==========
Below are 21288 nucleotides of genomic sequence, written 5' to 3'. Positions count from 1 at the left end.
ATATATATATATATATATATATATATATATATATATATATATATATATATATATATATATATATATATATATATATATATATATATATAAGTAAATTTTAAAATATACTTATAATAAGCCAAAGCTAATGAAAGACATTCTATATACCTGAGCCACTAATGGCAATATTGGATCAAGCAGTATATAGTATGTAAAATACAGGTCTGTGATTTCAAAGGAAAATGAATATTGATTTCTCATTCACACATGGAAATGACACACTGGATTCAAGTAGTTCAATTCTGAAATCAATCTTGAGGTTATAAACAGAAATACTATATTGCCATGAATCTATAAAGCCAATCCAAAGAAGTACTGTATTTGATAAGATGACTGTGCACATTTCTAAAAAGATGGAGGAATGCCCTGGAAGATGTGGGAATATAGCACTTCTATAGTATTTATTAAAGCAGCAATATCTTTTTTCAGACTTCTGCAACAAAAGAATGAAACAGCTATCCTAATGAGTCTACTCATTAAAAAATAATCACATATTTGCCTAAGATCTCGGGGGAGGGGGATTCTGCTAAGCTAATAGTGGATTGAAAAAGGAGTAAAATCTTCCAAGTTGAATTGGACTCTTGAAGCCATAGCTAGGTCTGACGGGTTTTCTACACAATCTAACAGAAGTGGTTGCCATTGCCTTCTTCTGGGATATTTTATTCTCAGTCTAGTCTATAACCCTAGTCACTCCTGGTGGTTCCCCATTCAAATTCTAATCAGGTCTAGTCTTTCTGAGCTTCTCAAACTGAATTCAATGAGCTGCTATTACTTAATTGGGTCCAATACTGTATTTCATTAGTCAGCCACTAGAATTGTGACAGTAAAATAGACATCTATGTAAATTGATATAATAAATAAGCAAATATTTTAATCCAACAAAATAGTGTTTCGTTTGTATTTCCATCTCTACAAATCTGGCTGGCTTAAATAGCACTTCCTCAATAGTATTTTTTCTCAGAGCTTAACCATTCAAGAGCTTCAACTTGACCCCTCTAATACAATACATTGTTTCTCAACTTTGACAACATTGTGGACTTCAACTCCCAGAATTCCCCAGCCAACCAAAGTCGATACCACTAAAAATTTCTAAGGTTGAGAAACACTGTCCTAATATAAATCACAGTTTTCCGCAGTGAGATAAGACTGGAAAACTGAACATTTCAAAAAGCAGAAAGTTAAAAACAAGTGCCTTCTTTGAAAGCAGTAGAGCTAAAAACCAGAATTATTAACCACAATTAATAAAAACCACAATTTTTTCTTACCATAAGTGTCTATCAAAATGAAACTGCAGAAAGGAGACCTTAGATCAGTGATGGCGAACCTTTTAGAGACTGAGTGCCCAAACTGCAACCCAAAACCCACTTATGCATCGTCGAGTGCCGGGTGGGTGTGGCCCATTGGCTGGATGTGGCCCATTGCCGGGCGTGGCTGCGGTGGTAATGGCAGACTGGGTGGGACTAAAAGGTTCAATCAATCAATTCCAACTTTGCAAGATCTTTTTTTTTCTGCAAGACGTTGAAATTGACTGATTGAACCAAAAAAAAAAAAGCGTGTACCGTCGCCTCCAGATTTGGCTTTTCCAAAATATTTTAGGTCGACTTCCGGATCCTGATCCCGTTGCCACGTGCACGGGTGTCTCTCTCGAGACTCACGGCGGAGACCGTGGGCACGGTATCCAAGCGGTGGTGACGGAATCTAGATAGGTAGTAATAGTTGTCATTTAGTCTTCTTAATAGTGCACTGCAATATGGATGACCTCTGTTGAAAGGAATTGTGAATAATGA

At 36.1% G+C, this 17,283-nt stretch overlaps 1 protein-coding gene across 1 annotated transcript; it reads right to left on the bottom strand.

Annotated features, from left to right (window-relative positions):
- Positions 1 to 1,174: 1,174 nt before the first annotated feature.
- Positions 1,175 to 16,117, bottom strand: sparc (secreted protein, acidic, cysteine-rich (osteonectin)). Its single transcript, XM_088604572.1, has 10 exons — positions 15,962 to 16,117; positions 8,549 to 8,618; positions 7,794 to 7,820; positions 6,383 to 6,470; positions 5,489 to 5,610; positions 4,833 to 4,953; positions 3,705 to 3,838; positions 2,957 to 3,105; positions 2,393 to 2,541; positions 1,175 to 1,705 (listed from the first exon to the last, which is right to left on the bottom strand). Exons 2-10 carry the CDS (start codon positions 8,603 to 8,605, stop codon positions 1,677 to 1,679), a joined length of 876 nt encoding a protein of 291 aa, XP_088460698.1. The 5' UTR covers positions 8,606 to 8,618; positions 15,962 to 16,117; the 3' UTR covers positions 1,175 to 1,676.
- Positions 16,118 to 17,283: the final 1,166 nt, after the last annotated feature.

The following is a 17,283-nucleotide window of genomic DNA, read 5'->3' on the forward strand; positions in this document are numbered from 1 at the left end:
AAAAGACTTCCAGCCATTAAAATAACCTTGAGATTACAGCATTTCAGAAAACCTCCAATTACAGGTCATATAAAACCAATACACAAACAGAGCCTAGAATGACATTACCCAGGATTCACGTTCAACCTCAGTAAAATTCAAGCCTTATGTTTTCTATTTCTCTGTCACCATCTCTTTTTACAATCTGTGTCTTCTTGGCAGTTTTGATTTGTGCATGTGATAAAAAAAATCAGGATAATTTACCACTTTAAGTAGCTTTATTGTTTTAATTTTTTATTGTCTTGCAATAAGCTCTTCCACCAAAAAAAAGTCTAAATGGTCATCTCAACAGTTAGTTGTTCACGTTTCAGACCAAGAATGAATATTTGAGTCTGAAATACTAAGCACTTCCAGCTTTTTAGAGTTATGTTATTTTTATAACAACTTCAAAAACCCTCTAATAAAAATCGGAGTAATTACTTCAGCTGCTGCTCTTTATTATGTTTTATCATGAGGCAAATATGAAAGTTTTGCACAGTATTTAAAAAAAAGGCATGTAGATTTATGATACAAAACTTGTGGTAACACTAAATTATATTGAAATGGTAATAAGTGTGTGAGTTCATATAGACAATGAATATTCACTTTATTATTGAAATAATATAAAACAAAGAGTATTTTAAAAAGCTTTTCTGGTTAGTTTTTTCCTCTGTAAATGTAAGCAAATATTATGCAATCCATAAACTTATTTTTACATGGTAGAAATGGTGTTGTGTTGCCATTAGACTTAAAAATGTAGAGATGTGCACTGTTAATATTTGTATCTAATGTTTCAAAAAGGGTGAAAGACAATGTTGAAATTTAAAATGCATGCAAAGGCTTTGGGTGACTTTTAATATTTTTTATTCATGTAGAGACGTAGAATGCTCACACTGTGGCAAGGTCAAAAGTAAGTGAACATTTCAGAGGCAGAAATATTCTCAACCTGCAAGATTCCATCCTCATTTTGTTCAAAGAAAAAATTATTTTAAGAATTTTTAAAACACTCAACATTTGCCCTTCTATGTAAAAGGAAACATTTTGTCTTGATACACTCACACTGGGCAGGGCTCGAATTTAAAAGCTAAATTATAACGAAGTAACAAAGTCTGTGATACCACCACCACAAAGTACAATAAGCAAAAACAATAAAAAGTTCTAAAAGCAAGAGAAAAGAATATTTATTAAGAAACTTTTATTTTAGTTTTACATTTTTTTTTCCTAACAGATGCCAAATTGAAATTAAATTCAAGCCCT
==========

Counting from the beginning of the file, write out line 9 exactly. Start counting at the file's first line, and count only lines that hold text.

AAAAGACTTCCAGCCATTAAAATAACCTTGAGATTACAGCATTTCAGAAAACCTCCAATTACAGGTCATATAAAACCAATACACAAACAGAGCCTAGAATGACATTACCCAGGATTCACGTTCAACCTCAGTAAAATTCAAGCCTTATGTTTTCTATTTCTCTGTCACCATCTCTTTTTACAATCTGTGTCTTCTTGGCAGTTTTGATTTGTGCATGTGATAAAAAAAATCAGGATAATTTACCACTTTAAGTAGCTTTATTGTTTTAATTTTTTATTGTCTTGCAATAAGCTCTTCCACCAAAAAAAAGTCTAAATGGTCATCTCAACAGTTAGTTGTTCACGTTTCAGACCAAGAATGAATATTTGAGTCTGAAATACTAAGCACTTCCAGCTTTTTAGAGTTATGTTATTTTTATAACAACTTCAAAAACCCTCTAATAAAAATCGGAGTAATTACTTCAGCTGCTGCTCTTTATTATGTTTTATCATGAGGCAAATATGAAAGTTTTGCACAGTATTTAAAAAAAAGGCATGTAGATTTATGATACAAAACTTGTGGTAACACTAAATTATATTGAAATGGTAATAAGTGTGTGAGTTCATATAGACAATGAATATTCACTTTATTATTGAAATAATATAAAACAAAGAGTATTTTAAAAAGCTTTTCTGGTTAGTTTTTTCCTCTGTAAATGTAAGCAAATATTATGCAATCCATAAACTTATTTTTACATGGTAGAAATGGTGTTGTGTTGCCATTAGACTTAAAAATGTAGAGATGTGCACTGTTAATATTTGTATCTAATGTTTCAAAAAGGGTGAAAGACAATGTTGAAATTTAAAATGCATGCAAAGGCTTTGGGTGACTTTTAATATTTTTTATTCATGTAGAGACGTAGAATGCTCACACTGTGGCAAGGTCAAAAGTAAGTGAACATTTCAGAGGCAGAAATATTCTCAACCTGCAAGATTCCATCCTCATTTTGTTCAAAGAAAAAATTATTTTAAGAATTTTTAAAACACTCAACATTTGCCCTTCTATGTAAAAGGAAACATTTTGTCTTGATACACTCACACTGGGCAGGGCTCGAATTTAAAAGCTAAATTATAACGAAGTAACAAAGTCTGTGATACCACCACCACAAAGTACAATAAGCAAAAACAATAAAAAGTTCTAAAAGCAAGAGAAAAGAATATTTATTAAGAAACTTTTATTTTAGTTTTACATTTTTTTTTCCTAACAGATGCCAAATTGAAATTAAATTCAAGCCCT